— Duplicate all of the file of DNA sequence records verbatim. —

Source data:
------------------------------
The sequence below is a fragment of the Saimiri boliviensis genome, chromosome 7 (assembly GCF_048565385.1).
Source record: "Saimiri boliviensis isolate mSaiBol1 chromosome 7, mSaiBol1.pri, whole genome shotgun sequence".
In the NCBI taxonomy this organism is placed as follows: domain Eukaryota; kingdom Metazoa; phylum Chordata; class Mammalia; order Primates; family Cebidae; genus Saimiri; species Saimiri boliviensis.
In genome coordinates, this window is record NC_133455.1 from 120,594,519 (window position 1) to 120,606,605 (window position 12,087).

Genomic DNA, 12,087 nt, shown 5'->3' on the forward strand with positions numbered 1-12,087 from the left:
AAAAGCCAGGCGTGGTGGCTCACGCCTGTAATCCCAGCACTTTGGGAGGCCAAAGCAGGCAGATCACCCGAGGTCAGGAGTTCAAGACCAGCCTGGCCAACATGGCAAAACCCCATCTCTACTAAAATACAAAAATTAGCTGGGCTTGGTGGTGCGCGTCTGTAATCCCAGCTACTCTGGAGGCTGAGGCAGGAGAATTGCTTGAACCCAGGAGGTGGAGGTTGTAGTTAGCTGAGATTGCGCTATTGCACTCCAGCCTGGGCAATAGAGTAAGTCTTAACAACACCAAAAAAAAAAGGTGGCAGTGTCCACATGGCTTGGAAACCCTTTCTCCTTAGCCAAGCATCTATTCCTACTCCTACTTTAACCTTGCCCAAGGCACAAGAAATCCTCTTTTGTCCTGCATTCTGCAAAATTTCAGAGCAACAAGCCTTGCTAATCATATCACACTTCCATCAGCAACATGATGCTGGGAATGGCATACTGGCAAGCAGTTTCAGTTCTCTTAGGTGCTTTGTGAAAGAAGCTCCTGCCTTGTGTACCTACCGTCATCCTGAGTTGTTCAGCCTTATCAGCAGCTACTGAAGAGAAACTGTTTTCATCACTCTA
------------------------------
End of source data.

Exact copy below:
The sequence below is a fragment of the Saimiri boliviensis genome, chromosome 7 (assembly GCF_048565385.1).
Source record: "Saimiri boliviensis isolate mSaiBol1 chromosome 7, mSaiBol1.pri, whole genome shotgun sequence".
In the NCBI taxonomy this organism is placed as follows: domain Eukaryota; kingdom Metazoa; phylum Chordata; class Mammalia; order Primates; family Cebidae; genus Saimiri; species Saimiri boliviensis.
In genome coordinates, this window is record NC_133455.1 from 120,594,519 (window position 1) to 120,606,605 (window position 12,087).

Genomic DNA, 12,087 nt, shown 5'->3' on the forward strand with positions numbered 1-12,087 from the left:
AAAAGCCAGGCGTGGTGGCTCACGCCTGTAATCCCAGCACTTTGGGAGGCCAAAGCAGGCAGATCACCCGAGGTCAGGAGTTCAAGACCAGCCTGGCCAACATGGCAAAACCCCATCTCTACTAAAATACAAAAATTAGCTGGGCTTGGTGGTGCGCGTCTGTAATCCCAGCTACTCTGGAGGCTGAGGCAGGAGAATTGCTTGAACCCAGGAGGTGGAGGTTGTAGTTAGCTGAGATTGCGCTATTGCACTCCAGCCTGGGCAATAGAGTAAGTCTTAACAACACCAAAAAAAAAAGGTGGCAGTGTCCACATGGCTTGGAAACCCTTTCTCCTTAGCCAAGCATCTATTCCTACTCCTACTTTAACCTTGCCCAAGGCACAAGAAATCCTCTTTTGTCCTGCATTCTGCAAAATTTCAGAGCAACAAGCCTTGCTAATCATATCACACTTCCATCAGCAACATGATGCTGGGAATGGCATACTGGCAAGCAGTTTCAGTTCTCTTAGGTGCTTTGTGAAAGAAGCTCCTGCCTTGTGTACCTACCGTCATCCTGAGTTGTTCAGCCTTATCAGCAGCTACTGAAGAGAAACTGTTTTCATCACTCTA